Skip to main content

Calcium release and calcium influx during cell-cycle

Objective



Research objectives and content
Progression through the cell-cycle is regulated at key checkpoints by a rise in cytosolic calcium. Abnormalities in calcium signalling can give rise to uncontrolled cell growth, resulting in cancer. In non-excitable cells, calcium can be elevated either by release from IP3-sensitive intracellular pools or through the store-operated calcium entry pathway (ICRAC)- However, the properties of both calcium release and ICRAC during different stages of the cell-cycle have not been investigated. Using electrophysiological (patch-clamp) and optical techniques (calcium imaging) experiments therefore will be designed to address how calcium release and entry change during the cell-cycle. ICRAC is extensively regulated by cytosolic processes, and the cell-cycle dependence of this regulation will be investigated. Finally, experiments will be carried out to examine the cell-cycle-dependent expression of potassium channels, since these channels maintain a large electrical driving force for calcium influx. Elucidation of these processes is important not only for a more complete understanding of cell-cycle events, but also opens up new areas for pharmacological treatment of human diseases like certain cancers. Training content (objective, benefit and expected impact)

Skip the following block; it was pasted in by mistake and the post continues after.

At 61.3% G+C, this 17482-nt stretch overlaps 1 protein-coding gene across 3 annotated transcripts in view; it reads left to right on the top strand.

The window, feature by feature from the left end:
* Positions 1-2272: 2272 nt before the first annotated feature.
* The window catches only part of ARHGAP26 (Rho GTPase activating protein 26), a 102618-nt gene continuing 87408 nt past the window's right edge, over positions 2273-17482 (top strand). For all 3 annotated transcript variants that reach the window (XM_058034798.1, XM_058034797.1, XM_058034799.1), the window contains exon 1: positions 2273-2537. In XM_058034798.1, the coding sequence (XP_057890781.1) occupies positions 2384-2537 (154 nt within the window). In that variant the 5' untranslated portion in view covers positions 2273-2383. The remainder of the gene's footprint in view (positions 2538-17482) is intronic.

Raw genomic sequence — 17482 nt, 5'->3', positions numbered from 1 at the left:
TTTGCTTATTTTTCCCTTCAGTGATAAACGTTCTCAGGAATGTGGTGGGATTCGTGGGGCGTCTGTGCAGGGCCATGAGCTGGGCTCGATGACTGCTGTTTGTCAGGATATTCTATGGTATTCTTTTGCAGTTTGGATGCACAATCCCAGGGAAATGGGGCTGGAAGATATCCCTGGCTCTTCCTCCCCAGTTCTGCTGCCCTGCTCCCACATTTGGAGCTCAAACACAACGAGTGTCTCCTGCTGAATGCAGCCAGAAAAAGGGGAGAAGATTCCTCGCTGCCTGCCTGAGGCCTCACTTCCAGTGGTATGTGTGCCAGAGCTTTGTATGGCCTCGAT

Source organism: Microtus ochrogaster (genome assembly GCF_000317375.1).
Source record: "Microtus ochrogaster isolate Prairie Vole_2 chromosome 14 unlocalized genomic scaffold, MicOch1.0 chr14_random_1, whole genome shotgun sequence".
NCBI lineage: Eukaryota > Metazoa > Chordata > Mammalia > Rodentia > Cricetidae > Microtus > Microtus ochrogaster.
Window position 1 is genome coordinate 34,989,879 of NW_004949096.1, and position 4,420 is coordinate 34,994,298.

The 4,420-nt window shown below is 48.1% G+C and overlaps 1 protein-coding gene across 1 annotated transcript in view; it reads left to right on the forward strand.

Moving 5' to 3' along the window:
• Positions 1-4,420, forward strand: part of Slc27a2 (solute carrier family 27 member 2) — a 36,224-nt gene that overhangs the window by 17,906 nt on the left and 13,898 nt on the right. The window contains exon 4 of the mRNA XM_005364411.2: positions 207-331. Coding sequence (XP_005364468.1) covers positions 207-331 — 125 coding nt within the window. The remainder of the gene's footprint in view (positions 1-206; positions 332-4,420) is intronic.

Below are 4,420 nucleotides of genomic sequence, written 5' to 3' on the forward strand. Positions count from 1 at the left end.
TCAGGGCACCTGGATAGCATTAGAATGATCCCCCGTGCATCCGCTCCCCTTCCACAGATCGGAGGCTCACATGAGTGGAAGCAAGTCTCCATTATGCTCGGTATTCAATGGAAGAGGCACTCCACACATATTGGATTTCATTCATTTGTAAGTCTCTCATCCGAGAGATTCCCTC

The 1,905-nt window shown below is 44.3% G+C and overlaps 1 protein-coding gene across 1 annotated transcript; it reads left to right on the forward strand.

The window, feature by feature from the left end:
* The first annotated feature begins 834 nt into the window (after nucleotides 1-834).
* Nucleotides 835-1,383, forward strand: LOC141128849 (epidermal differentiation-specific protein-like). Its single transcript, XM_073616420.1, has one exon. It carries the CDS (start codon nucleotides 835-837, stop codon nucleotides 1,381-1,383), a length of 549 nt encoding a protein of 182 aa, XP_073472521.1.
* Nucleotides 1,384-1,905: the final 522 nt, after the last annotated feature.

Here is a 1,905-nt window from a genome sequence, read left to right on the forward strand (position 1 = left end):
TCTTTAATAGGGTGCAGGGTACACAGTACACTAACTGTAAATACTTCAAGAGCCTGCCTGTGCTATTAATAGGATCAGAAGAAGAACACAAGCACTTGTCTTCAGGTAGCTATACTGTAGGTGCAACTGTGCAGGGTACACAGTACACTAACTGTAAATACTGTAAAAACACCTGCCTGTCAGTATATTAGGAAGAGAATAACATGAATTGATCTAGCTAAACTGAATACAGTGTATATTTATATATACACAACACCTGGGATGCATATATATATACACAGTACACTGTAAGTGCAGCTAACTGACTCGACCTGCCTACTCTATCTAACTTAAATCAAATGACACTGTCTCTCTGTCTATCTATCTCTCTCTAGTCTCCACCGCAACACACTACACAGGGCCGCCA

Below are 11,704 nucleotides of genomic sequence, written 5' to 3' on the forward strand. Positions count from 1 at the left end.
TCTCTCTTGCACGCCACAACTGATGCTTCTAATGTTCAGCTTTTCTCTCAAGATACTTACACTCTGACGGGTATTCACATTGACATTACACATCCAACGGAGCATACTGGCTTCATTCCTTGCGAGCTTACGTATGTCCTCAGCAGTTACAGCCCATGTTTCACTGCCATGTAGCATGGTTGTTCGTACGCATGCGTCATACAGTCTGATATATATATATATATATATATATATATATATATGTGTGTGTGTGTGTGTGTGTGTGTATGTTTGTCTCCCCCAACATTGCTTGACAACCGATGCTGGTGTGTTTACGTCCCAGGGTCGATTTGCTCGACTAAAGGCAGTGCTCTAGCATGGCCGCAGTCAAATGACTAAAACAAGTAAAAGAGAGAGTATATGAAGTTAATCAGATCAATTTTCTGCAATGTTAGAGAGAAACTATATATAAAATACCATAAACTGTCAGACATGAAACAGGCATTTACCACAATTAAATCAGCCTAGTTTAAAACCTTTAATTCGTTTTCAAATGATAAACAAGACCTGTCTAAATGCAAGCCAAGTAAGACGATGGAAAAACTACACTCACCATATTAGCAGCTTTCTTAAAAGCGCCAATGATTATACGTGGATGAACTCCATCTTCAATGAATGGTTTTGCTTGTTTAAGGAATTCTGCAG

During my stay in Oxford I will learn the powerful method of high resolution digital calcium imaging which will be of fundamental benefit in my future research. I will also focus extensively on ICRAC, and will gain invaluable experience in measuring this important, but small, calcium current. Dr. Parekh's lab. is one of the few in europe that is technically able to reliably measure this current, and he has much experience in the ICRAC field, having worked on it for several years. I also will learn to combine measurements of ICRAC simulataneously with calcium imaging of the intracellular calcium stores. This is a state-of-the-art method which will be of significant importance in enhancing our understanding of the interaction between calcium release and calcium influx.
Links with industry / industrial relevance (22)
In the future, I would like to continue my pharmaceutical work (which began when I was a student) and interact closely with industry. A specific inhibitor of ICRAC has not been designed or isolated yet. Because of the technical skills required to measure ICRAC, direct assays of drugs are not carried out. Once I have become an expert in measuring ICRAC, I would like to help develop specific inhibitors of the current which will be of major clinical relevance.

Funding Scheme

RGI - Research grants (individual fellowships)

Coordinator

THE CHANCELLOR, MASTERS AND SCHOLARS OF THE UNIVERSITY OF OXFORD
Address
Parks Road
OX1 3PT Oxford
United Kingdom

Participants (1)

Not available
Germany